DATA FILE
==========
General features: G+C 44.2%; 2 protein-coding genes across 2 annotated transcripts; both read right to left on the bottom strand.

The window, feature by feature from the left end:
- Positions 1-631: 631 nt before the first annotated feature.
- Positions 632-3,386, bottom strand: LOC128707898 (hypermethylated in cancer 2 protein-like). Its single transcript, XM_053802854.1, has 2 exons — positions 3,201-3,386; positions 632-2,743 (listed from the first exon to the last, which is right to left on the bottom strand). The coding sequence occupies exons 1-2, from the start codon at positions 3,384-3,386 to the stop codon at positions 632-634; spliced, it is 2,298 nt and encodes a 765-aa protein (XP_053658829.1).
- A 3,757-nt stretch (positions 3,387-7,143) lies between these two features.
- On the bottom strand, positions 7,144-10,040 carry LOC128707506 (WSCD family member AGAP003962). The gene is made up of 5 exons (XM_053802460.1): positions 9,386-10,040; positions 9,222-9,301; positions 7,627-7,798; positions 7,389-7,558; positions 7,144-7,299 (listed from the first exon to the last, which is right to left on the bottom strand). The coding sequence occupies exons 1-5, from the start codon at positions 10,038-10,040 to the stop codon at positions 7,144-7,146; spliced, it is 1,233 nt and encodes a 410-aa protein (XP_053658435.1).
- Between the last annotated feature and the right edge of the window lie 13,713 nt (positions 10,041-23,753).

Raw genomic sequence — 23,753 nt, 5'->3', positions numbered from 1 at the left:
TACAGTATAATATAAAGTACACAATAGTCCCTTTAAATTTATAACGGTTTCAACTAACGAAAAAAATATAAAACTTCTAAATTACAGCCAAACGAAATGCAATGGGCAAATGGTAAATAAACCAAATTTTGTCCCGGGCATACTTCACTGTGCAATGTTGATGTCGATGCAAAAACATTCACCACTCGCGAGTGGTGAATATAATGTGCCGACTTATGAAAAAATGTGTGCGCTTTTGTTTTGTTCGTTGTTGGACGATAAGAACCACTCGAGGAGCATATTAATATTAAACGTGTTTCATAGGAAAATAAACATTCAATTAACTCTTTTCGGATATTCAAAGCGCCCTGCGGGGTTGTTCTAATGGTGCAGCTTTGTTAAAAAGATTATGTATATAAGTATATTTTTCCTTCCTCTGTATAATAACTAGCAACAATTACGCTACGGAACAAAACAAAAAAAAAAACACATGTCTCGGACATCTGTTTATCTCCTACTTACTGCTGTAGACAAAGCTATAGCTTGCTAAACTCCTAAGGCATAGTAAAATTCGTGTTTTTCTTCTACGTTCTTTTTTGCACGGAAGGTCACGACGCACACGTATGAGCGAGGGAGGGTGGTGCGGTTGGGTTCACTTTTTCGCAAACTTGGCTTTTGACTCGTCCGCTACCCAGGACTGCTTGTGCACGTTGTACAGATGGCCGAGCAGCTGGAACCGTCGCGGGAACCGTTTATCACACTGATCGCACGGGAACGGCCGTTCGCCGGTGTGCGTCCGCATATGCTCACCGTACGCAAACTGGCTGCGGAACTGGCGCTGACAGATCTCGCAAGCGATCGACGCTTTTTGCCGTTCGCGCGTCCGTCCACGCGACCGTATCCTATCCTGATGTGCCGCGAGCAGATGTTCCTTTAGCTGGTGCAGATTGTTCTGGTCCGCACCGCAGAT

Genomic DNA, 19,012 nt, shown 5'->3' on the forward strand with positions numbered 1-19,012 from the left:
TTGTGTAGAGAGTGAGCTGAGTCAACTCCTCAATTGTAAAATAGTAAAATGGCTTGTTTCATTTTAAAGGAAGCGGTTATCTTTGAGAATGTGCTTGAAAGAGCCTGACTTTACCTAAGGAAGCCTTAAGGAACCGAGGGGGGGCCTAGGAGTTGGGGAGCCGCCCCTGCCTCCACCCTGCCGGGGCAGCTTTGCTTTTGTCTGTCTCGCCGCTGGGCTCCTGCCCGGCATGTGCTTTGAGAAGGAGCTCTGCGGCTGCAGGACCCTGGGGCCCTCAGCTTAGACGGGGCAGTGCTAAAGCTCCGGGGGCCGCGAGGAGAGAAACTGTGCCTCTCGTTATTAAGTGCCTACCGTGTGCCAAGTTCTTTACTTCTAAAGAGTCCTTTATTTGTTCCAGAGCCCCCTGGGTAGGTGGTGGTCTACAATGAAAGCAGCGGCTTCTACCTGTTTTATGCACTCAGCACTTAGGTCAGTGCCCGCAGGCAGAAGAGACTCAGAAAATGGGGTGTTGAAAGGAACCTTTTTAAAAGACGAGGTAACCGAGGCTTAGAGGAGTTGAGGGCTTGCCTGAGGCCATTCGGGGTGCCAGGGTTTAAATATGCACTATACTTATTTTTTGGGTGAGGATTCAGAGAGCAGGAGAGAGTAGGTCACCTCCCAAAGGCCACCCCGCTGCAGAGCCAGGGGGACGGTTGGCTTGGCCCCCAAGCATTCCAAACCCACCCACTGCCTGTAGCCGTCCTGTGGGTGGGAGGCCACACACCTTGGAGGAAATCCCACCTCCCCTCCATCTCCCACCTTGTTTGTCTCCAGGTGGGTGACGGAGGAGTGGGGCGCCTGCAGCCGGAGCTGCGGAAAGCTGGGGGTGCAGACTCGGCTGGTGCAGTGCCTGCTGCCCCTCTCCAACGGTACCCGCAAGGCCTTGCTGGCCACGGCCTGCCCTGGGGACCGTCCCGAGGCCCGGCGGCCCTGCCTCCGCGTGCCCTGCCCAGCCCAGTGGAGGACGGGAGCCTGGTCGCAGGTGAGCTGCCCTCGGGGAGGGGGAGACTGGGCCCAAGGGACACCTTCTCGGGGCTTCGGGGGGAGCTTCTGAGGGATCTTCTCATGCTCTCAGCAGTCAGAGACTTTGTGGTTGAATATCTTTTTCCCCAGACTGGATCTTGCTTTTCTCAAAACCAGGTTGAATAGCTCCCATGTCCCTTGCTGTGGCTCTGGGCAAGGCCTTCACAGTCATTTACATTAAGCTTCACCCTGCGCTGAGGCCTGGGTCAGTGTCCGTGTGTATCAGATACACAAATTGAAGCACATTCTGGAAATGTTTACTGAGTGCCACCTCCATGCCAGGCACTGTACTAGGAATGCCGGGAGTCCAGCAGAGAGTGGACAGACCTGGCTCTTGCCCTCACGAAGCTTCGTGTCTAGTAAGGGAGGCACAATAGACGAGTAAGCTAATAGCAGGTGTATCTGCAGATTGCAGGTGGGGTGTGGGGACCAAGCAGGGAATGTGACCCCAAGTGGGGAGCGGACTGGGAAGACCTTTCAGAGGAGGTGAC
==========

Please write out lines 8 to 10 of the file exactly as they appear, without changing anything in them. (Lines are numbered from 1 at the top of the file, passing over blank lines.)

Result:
Raw genomic sequence — 23,753 nt, 5'->3', positions numbered from 1 at the left:
TACAGTATAATATAAAGTACACAATAGTCCCTTTAAATTTATAACGGTTTCAACTAACGAAAAAAATATAAAACTTCTAAATTACAGCCAAACGAAATGCAATGGGCAAATGGTAAATAAACCAAATTTTGTCCCGGGCATACTTCACTGTGCAATGTTGATGTCGATGCAAAAACATTCACCACTCGCGAGTGGTGAATATAATGTGCCGACTTATGAAAAAATGTGTGCGCTTTTGTTTTGTTCGTTGTTGGACGATAAGAACCACTCGAGGAGCATATTAATATTAAACGTGTTTCATAGGAAAATAAACATTCAATTAACTCTTTTCGGATATTCAAAGCGCCCTGCGGGGTTGTTCTAATGGTGCAGCTTTGTTAAAAAGATTATGTATATAAGTATATTTTTCCTTCCTCTGTATAATAACTAGCAACAATTACGCTACGGAACAAAACAAAAAAAAAAACACATGTCTCGGACATCTGTTTATCTCCTACTTACTGCTGTAGACAAAGCTATAGCTTGCTAAACTCCTAAGGCATAGTAAAATTCGTGTTTTTCTTCTACGTTCTTTTTTGCACGGAAGGTCACGACGCACACGTATGAGCGAGGGAGGGTGGTGCGGTTGGGTTCACTTTTTCGCAAACTTGGCTTTTGACTCGTCCGCTACCCAGGACTGCTTGTGCACGTTGTACAGATGGCCGAGCAGCTGGAACCGTCGCGGGAACCGTTTATCACACTGATCGCACGGGAACGGCCGTTCGCCGGTGTGCGTCCGCATATGCTCACCGTACGCAAACTGGCTGCGGAACTGGCGCTGACAGATCTCGCAAGCGATCGACGCTTTTTGCCGTTCGCGCGTCCGTCCACGCGACCGTATCCTATCCTGATGTGCCGCGAGCAGATGTTCCTTTAGCTGGTGCAGATTGTTCTGGTCCGCACCGCAGAT

Genomic DNA, 19,012 nt, shown 5'->3' on the forward strand with positions numbered 1-19,012 from the left: